On April 6 in New York City, UN Secretary-General Ban Ki-moon issued these remarks to a panel discussion on “Solving the Autism Public Health Puzzle: Regional and International
"I am honored to be here today with all of you.
My wife and I both feel strongly that autism is a matter of international concern that demands our collective attention.
Before the United Nations created World Autism Awareness Day, a mother Googling “Autism” and “United Nations” would get only two hits: both from the World Health Organization.
Today, thanks to all of you in this room and many others, a parent would get more than 2 million. Thank you very much for that effort.
This Day is a time to remember that we can respond to autism effectively, with the right tools and schools.
This Day is a call to action — for all of us who want a more compassionate and inclusive world.
More and more children and people are being diagnosed with autistic conditions. Autism strikes without discrimination — but people living with autism can suffer intolerable discrimination that must stop.
We have to unite our efforts. We have to share experiences — what works, and what does not work. And we have to raise funds to turn workable solutions into practical actions.
When I think of what is at stake I remember one young woman whose brother has autism. People who didn’t understand his condition would ask: “What is wrong with that child? Why is he acting like that?” Once someone blamed her mother and father, saying: “Why can’t they be better parents?” The girl was so stung by those words, she will never forget them.
Fortunately for all of us, she dealt with this ignorance by organizing gatherings of families dealing with autism. They asked completely different questions. Instead of judging her parents, they wanted to know: “Are you okay? Do you need anything?”
That difference — between blame and support, between judgment and compassion — is what World Autism Awareness Day is all about. Our challenge is to move people from misunderstanding to empathy. This is a movement — a global movement — that goes beyond people with autism and their families. This is a movement to create a better world for all of us.
Thank you very much for your commitment and leadership.”
I confess to being a skeptic and even a cynic when it comes to politicians and political organizations, but I found these words by the UN Secretary-General very moving. Immediately, my life with my sons on the spectrum flashed before my eyes and I saw the many occasions strangers yelled at me for their behavior or called them “brats” to their faces. I refused to quarantine my children, but every outing was fraught with potential peril.
And then there were the teachers every bit as ignorant and even more damaging than the strangers, like the one who threw my one son in the hall for fidgeting and told my other son he’d never amount to anything. And I could never forget the parents of their neurotypical classmates who kept encouraging me to change schools.
There was no summer camp, no "Parents Night Out" at the Science Museum, no
sleepovers and few invitations to birthdays. Autism is a hard and lonely road.
That the leader of the United Nations addressed the heartache each and every family touched by autism feels cannot help but move us to a higher place. It’s my deepest hope that awareness and action is equally distributed across the range of issues that need addressing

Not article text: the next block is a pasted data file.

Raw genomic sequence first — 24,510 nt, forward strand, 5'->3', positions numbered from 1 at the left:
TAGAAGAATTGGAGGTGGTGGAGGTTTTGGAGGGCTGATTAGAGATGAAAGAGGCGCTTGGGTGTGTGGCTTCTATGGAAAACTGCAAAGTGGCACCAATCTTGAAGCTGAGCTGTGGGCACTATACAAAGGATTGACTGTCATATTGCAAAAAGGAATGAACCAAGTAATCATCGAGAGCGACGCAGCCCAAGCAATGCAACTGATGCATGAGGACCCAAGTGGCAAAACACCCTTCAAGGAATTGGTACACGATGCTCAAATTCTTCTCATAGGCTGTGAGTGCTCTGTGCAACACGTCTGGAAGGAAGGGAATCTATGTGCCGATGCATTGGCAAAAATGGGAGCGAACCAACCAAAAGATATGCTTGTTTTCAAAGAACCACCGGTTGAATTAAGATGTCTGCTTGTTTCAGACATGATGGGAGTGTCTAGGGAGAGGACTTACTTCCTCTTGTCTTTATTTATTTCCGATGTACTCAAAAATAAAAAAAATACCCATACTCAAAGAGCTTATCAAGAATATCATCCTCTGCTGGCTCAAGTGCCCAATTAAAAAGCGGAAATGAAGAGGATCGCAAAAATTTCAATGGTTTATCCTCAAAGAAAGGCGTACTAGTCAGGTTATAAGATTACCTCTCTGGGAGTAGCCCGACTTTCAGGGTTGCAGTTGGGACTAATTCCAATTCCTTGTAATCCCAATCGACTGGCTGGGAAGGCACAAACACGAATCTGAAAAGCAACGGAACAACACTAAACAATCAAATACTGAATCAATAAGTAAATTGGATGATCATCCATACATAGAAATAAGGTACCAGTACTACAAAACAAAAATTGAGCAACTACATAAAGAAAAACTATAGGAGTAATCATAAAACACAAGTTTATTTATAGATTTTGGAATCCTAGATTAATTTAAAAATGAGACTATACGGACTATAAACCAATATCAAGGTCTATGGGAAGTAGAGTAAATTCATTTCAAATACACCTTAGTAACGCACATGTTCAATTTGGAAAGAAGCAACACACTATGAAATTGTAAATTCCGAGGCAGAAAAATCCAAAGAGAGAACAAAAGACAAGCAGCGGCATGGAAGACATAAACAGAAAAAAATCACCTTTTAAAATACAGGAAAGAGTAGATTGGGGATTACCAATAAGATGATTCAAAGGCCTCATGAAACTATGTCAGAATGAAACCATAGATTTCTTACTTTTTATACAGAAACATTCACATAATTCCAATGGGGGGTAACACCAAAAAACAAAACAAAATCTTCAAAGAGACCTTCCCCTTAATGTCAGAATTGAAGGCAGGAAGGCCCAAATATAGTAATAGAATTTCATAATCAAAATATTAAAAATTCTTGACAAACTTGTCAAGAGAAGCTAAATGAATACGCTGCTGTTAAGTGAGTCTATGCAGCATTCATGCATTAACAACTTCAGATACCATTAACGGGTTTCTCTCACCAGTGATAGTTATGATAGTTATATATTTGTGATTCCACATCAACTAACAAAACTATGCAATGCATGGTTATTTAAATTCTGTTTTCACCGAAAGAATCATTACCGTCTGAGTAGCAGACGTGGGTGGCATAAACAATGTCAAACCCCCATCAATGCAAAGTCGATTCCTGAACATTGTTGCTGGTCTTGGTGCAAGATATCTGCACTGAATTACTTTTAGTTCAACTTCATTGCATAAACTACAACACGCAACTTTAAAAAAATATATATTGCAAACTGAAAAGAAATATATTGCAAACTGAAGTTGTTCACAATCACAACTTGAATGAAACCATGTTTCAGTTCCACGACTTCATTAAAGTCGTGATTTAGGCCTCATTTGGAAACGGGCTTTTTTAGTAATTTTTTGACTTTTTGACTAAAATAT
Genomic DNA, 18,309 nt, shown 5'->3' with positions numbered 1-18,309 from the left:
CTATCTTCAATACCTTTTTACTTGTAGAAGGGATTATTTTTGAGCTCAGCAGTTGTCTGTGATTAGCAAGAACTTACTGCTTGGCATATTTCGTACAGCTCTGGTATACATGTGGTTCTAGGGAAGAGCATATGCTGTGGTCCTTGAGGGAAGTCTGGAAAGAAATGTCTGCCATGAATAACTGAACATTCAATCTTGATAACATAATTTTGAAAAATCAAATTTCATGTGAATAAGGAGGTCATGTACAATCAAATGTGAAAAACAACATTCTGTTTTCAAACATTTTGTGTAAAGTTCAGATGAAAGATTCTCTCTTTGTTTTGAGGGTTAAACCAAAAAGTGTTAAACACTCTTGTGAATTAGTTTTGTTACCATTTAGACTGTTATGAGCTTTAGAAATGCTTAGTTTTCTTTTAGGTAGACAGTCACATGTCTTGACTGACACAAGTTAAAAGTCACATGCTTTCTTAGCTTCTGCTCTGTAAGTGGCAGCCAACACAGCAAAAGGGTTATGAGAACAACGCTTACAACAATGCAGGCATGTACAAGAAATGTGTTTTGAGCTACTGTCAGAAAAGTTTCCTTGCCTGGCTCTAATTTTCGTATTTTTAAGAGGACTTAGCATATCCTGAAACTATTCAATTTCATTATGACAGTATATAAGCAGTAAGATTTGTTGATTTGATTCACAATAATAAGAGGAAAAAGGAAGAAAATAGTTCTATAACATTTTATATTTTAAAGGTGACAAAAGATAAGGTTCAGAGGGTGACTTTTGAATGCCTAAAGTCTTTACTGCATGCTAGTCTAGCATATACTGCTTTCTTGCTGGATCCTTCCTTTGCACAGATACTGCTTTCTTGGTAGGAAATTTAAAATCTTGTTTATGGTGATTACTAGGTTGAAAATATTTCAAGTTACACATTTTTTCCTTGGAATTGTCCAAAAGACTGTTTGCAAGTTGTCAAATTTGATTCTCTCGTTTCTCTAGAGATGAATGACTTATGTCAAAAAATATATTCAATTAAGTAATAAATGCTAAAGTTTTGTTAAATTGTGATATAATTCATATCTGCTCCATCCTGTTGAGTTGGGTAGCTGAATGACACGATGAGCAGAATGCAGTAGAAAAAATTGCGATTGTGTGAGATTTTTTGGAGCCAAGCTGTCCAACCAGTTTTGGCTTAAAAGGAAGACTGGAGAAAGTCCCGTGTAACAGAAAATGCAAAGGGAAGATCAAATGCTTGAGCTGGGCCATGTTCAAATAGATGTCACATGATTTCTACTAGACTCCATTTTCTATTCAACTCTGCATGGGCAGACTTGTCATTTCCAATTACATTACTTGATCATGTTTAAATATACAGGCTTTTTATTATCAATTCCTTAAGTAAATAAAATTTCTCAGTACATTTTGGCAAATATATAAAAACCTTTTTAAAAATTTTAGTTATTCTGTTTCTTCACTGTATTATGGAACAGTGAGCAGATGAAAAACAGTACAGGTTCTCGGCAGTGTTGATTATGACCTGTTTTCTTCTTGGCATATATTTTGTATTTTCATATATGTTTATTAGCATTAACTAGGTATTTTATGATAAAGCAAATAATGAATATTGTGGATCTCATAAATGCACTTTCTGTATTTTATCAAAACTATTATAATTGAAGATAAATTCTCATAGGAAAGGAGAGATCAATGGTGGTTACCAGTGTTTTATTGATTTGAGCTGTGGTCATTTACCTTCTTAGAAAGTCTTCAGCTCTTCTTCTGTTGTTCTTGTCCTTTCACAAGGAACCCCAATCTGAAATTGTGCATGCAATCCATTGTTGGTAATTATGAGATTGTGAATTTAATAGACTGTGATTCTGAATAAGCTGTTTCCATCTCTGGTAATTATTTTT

– from scientific research and early intervention, to best practices in schools, services and support for families, community support for transitioning into
adulthood and continued resources for adults with autism.
If the hallmark phrase of education reform was “No Child Left Behind,"
let ours be “No Individual With Autism Left Behind."
Researchers lead by Laurent Mottron at the University of Montreal have confirmed scientifically what has been an anecdotal truth – people with autism enjoy unrivaled visual expertise. On a neurological level, they concentrate more brain resources in the areas associated with visual detection and identification and less in the areas used to plan and control thoughts and actions.
The researchers collated 15 years of data that covered ways the autistic brain works when interpreting faces, objects and written words. The source of the data included 26 independent brain-imaging studies that looked at a total of 357 autistic and 370 non-autistic individuals.
This effort to draw conclusions across various studies enabled scientists to observe that “autistics exhibit more activity in the temporal and occipital regions and less activity in frontal cortex than non-autistics. The identified temporal and occipital regions are typically involved in perceiving and recognizing patterns and objects. The reported frontal areas subserve higher cognitive functions such as decision-making, cognitive control, planning and execution”.
The brain of the individual with autism expresses a general functional reorganization that favors perception
processes — the very processes by which information is recorded in the brain. In essence, the autistic brain successfully adapts for its deficits by reallocating brain areas to visual perception, accounting for visual prowess.
Whatever the task, the autistic brain strongly engages the visual system. Unlike their neurotypical
counterparts, individuals with autism can conduct higher level cognitive tasks without having to engage the frontal lobe of their brain.
This study represents the first physiological confirmation that enhanced perceptual processing is a core strength of people on the autism spectrum. The findings have implications for the plasticity of the brain and offer new models for investigating autism.
What leaps to mind for me from these conclusions is that there needs to be an educational revolution in order to tap into the strengths of children with autism. Current practices favor neurotypical children and even penalize the child with autism for their